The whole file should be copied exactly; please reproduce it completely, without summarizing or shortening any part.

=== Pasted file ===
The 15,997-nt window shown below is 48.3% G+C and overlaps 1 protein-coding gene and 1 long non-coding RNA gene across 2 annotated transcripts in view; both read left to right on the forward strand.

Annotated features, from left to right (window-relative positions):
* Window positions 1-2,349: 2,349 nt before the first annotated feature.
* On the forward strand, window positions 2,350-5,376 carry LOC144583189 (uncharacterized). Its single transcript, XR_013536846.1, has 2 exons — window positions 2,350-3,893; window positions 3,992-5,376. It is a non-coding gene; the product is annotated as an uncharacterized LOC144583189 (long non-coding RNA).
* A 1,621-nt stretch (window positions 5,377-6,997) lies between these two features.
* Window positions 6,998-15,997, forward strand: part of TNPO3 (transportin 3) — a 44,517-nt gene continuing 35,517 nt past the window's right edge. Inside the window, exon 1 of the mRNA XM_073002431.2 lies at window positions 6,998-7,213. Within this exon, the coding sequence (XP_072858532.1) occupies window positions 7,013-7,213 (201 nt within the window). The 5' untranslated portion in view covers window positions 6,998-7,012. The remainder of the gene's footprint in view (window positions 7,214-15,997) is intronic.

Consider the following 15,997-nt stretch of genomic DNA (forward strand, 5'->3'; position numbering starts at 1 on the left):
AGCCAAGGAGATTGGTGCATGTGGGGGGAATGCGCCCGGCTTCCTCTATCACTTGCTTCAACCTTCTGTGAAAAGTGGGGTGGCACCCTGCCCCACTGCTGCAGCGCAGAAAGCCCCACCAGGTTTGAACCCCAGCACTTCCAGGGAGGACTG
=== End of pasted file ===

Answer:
The 15,997-nt window shown below is 48.3% G+C and overlaps 1 protein-coding gene and 1 long non-coding RNA gene across 2 annotated transcripts in view; both read left to right on the forward strand.

Annotated features, from left to right (window-relative positions):
* Window positions 1-2,349: 2,349 nt before the first annotated feature.
* On the forward strand, window positions 2,350-5,376 carry LOC144583189 (uncharacterized). Its single transcript, XR_013536846.1, has 2 exons — window positions 2,350-3,893; window positions 3,992-5,376. It is a non-coding gene; the product is annotated as an uncharacterized LOC144583189 (long non-coding RNA).
* A 1,621-nt stretch (window positions 5,377-6,997) lies between these two features.
* Window positions 6,998-15,997, forward strand: part of TNPO3 (transportin 3) — a 44,517-nt gene continuing 35,517 nt past the window's right edge. Inside the window, exon 1 of the mRNA XM_073002431.2 lies at window positions 6,998-7,213. Within this exon, the coding sequence (XP_072858532.1) occupies window positions 7,013-7,213 (201 nt within the window). The 5' untranslated portion in view covers window positions 6,998-7,012. The remainder of the gene's footprint in view (window positions 7,214-15,997) is intronic.

Consider the following 15,997-nt stretch of genomic DNA (forward strand, 5'->3'; position numbering starts at 1 on the left):
AGCCAAGGAGATTGGTGCATGTGGGGGGAATGCGCCCGGCTTCCTCTATCACTTGCTTCAACCTTCTGTGAAAAGTGGGGTGGCACCCTGCCCCACTGCTGCAGCGCAGAAAGCCCCACCAGGTTTGAACCCCAGCACTTCCAGGGAGGACTG